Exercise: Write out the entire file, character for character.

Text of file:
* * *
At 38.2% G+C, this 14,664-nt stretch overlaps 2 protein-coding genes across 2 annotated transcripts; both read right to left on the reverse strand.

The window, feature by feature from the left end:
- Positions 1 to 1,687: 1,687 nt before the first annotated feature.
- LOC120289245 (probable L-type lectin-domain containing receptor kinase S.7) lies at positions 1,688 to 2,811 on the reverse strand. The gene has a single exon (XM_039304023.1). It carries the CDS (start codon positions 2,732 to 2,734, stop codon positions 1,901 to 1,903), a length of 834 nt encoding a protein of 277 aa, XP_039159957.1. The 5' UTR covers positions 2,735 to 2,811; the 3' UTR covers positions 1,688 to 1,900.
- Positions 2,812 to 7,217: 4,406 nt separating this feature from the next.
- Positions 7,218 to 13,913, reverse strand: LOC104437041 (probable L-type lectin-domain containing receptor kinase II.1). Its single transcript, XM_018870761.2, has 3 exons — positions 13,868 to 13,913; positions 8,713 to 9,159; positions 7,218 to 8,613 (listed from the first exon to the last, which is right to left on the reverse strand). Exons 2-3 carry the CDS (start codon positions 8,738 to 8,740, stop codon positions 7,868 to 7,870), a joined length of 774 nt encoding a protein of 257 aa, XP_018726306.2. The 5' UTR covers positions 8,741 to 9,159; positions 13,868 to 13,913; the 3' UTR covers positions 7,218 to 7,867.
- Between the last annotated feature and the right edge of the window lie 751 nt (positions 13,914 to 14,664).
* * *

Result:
At 38.2% G+C, this 14,664-nt stretch overlaps 2 protein-coding genes across 2 annotated transcripts; both read right to left on the reverse strand.

The window, feature by feature from the left end:
- Positions 1 to 1,687: 1,687 nt before the first annotated feature.
- LOC120289245 (probable L-type lectin-domain containing receptor kinase S.7) lies at positions 1,688 to 2,811 on the reverse strand. The gene has a single exon (XM_039304023.1). It carries the CDS (start codon positions 2,732 to 2,734, stop codon positions 1,901 to 1,903), a length of 834 nt encoding a protein of 277 aa, XP_039159957.1. The 5' UTR covers positions 2,735 to 2,811; the 3' UTR covers positions 1,688 to 1,900.
- Positions 2,812 to 7,217: 4,406 nt separating this feature from the next.
- Positions 7,218 to 13,913, reverse strand: LOC104437041 (probable L-type lectin-domain containing receptor kinase II.1). Its single transcript, XM_018870761.2, has 3 exons — positions 13,868 to 13,913; positions 8,713 to 9,159; positions 7,218 to 8,613 (listed from the first exon to the last, which is right to left on the reverse strand). Exons 2-3 carry the CDS (start codon positions 8,738 to 8,740, stop codon positions 7,868 to 7,870), a joined length of 774 nt encoding a protein of 257 aa, XP_018726306.2. The 5' UTR covers positions 8,741 to 9,159; positions 13,868 to 13,913; the 3' UTR covers positions 7,218 to 7,867.
- Between the last annotated feature and the right edge of the window lie 751 nt (positions 13,914 to 14,664).